The 25 PRTs in Iraq have more than doubled in number from the 10 that existed in April, as part of the president’s new way-forward strategy, Reeker said. The PRT effort is a joint coalition endeavor, he pointed out, noting that British-, Italian- and Korean-led PRTs also are working in Iraq.'
Interesting to see the evolution of the civil-military link of the Coalition surge in Iraq, months ago it remained merely vague concepts of how the civilian branch would complement the military aspect.
Monday, July 23, 2007
'With big grins and excited chattering, the children jumped up and down shouting, "Patang! Patang!" (the Pashto word for kite.) Soon the sky had several of the yellow, green and red kites with International Security Assitance Forces logos flying, much to the delight of the children dancing around below.
"These kites are so much fun," said Mahmad-Amid Hahn, a 12-year- old boy, as he made whooping sounds while his kite dipped and swerved in the air. "The Taliban would never give us these things." For the children who had never seen a kite before, some of the Polish soldiers stepped in to assist, unfolding the kites and showing them how to take off with a running start to get it airborne.'
One has to wonder if the ISAF-flags won't be yet another magnet for Taliban forces looking to see who has colluded with foreign forces, that violence will provoke more visits by foreign troops... the cycle of accusations of collusion will continue.
Saturday, July 21, 2007
'Barack Salmoni, deputy director of the centre, says the focus reflects a 2006 military assessment that "developing broader linguistic capability and cultural understanding is critical to prevail in the long war and to meet 21st century challenges".
During the six- to eight-week course, the marines learn about 200 basic words in Arabic - enough to allow them to deal with local people on the ground in Iraq...
But, Mr Salmoni says, the US military became aware of the need to give the troops' mission in Iraq "civil and cultural dimensions" when the Bush administration decided to establish a new Iraqi government.
The US military is trying to teach troops how to build trust with Iraqis.
"We noticed that we had the military tactics but lacked the knowledge of Iraqi laws and traditions so we needed to learn about them all. I am afraid we didn't anticipate all these bifurcations."
Since January, newly established PRTs (Provincial Reconstruction Teams) have increased their operations in Iraqi cities.
The military is becoming more involved in "civil affairs", which entails helping to build local infrastructure.'
This is the observation of a Rand Corp report commissioned by the US Joint Forces Command. There seems to be some dry humor in the report, we particularly liked the 'We will help you' brand- wasn't that the underlying rhetoric back in 2003?:
'Helmus and his co-authors concluded that the "force" brand, which the United States peddled for the first few years of the occupation, was doomed from the start and has lost ground to enemies' competing brands. While not abandoning the more aggressive elements of warfare, the report suggested, a more attractive brand for the Iraqi people might have been "We will help you." That is what President Bush's new Iraq strategy is striving for as it focuses on establishing a protective U.S. troop presence in Baghdad neighborhoods, training Iraq's security forces, and encouraging the central and local governments to take the lead in making things better.'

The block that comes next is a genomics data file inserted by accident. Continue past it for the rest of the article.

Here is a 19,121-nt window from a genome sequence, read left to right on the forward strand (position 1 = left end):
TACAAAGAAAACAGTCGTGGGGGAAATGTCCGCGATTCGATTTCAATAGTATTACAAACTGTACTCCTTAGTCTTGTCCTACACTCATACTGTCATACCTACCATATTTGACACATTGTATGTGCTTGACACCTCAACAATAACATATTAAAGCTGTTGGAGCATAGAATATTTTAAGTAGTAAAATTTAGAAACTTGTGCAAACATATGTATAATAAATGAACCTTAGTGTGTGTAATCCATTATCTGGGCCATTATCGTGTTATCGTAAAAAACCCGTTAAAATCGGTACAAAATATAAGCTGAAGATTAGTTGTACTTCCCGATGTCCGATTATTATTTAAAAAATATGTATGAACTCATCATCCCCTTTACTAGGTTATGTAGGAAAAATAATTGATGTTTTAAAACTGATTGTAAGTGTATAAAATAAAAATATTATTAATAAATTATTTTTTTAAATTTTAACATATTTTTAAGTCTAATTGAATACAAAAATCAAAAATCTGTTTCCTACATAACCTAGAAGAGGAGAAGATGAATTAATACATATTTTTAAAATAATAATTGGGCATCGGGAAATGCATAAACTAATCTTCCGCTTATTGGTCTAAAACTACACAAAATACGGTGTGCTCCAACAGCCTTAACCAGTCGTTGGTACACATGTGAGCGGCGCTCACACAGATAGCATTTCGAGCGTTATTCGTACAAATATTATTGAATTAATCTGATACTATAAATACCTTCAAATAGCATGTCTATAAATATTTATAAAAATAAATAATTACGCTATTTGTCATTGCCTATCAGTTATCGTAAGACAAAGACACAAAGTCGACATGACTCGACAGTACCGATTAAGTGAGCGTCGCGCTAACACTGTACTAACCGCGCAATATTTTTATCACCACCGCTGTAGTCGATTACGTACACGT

This video must be part of the 'show of force' brand that apparently hasn't worked....
While the accused contingent has not been named publicly, apparently the entire unit has been confined to base while the investigation continues.
In 2007 alone, there have been investigations into sexual abuse claims in the Sudan, Liberia, Haiti and Ivory Coast, and reports that sexual abuse allegations have doubled over 2006.
This new investigation follows on the heels of an ongoing probe of Indian peacekeepers stationed in eastern DRC, who allegedly were trafficking in gold and guns. The accusations suggested that the Indians were trading food rations for gold with Rwandan rebels.
Update: AlertNet stated the nationality of the suspended peacekeeping troops in Ivory Coast is Moroccan.
Friday, July 20, 2007
This action stands in stark contrast to the US and UK, who have been- to be polite- 'reluctant' to carry out similar protection of staff whose employment with their forces have put their lives at risk.
Update: a more recent article has the top US diplomat in Iraq proposing to grant immigrant visas to the US to all Iraqis working with the Americans.
Of note are the qualifications for the position- a dream candidate with a solid military background, coupled with some years of pure, civilian humanitarian experience:
'Education: Masters' Degree preferably in political or social science, international studies, public administration, economics, or the equivalent combination of education and experience in related area. (civil-military coordination).
Minimum of 7 years of progressively responsible professional experience in humanitarian affairs, civil-military coordination in humanitarian operations, emergency preparedness, crisis/emergency relief management, or other related area, including at least 3 years of field experience in complex emergencies, including humanitarian efforts.
Extensive experience in working with humanitarian organizations and military forces;
Significant experience as a UN CMCoord Officer and/or completed UN training in civil–military coordination;
Thorough knowledge of international laws of armed conflict (international humanitarian law) and humanitarian principles.'
Thursday, July 19, 2007